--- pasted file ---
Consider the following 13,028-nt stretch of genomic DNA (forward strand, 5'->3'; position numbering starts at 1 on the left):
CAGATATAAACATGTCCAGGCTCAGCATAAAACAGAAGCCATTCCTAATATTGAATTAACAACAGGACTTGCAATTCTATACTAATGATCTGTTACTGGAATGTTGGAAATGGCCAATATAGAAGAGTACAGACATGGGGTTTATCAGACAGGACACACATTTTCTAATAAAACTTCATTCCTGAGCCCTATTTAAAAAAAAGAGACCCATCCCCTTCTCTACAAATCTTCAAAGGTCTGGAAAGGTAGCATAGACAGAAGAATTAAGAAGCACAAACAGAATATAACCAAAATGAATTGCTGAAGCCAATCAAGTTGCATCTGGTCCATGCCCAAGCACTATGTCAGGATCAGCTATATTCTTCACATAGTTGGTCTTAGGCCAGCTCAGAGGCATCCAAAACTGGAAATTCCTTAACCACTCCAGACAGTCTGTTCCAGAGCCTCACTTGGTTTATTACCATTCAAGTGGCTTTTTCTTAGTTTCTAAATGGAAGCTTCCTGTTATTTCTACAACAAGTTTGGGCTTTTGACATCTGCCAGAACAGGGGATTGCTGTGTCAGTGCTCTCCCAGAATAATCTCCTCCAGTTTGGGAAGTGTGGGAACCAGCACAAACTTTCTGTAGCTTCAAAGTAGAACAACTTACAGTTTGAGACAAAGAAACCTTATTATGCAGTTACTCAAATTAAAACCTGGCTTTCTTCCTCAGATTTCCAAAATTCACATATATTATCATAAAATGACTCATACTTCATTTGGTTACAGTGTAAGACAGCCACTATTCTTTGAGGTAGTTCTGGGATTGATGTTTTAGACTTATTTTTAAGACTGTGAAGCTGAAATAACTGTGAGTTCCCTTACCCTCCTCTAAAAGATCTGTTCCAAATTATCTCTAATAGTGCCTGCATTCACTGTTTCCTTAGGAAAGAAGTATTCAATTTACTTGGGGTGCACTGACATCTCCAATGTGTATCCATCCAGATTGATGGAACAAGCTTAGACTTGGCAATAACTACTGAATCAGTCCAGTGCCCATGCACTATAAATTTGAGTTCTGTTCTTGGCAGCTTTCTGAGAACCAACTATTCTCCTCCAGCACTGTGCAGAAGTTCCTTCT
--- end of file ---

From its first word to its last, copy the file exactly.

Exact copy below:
Consider the following 13,028-nt stretch of genomic DNA (forward strand, 5'->3'; position numbering starts at 1 on the left):
CAGATATAAACATGTCCAGGCTCAGCATAAAACAGAAGCCATTCCTAATATTGAATTAACAACAGGACTTGCAATTCTATACTAATGATCTGTTACTGGAATGTTGGAAATGGCCAATATAGAAGAGTACAGACATGGGGTTTATCAGACAGGACACACATTTTCTAATAAAACTTCATTCCTGAGCCCTATTTAAAAAAAAGAGACCCATCCCCTTCTCTACAAATCTTCAAAGGTCTGGAAAGGTAGCATAGACAGAAGAATTAAGAAGCACAAACAGAATATAACCAAAATGAATTGCTGAAGCCAATCAAGTTGCATCTGGTCCATGCCCAAGCACTATGTCAGGATCAGCTATATTCTTCACATAGTTGGTCTTAGGCCAGCTCAGAGGCATCCAAAACTGGAAATTCCTTAACCACTCCAGACAGTCTGTTCCAGAGCCTCACTTGGTTTATTACCATTCAAGTGGCTTTTTCTTAGTTTCTAAATGGAAGCTTCCTGTTATTTCTACAACAAGTTTGGGCTTTTGACATCTGCCAGAACAGGGGATTGCTGTGTCAGTGCTCTCCCAGAATAATCTCCTCCAGTTTGGGAAGTGTGGGAACCAGCACAAACTTTCTGTAGCTTCAAAGTAGAACAACTTACAGTTTGAGACAAAGAAACCTTATTATGCAGTTACTCAAATTAAAACCTGGCTTTCTTCCTCAGATTTCCAAAATTCACATATATTATCATAAAATGACTCATACTTCATTTGGTTACAGTGTAAGACAGCCACTATTCTTTGAGGTAGTTCTGGGATTGATGTTTTAGACTTATTTTTAAGACTGTGAAGCTGAAATAACTGTGAGTTCCCTTACCCTCCTCTAAAAGATCTGTTCCAAATTATCTCTAATAGTGCCTGCATTCACTGTTTCCTTAGGAAAGAAGTATTCAATTTACTTGGGGTGCACTGACATCTCCAATGTGTATCCATCCAGATTGATGGAACAAGCTTAGACTTGGCAATAACTACTGAATCAGTCCAGTGCCCATGCACTATAAATTTGAGTTCTGTTCTTGGCAGCTTTCTGAGAACCAACTATTCTCCTCCAGCACTGTGCAGAAGTTCCTTCT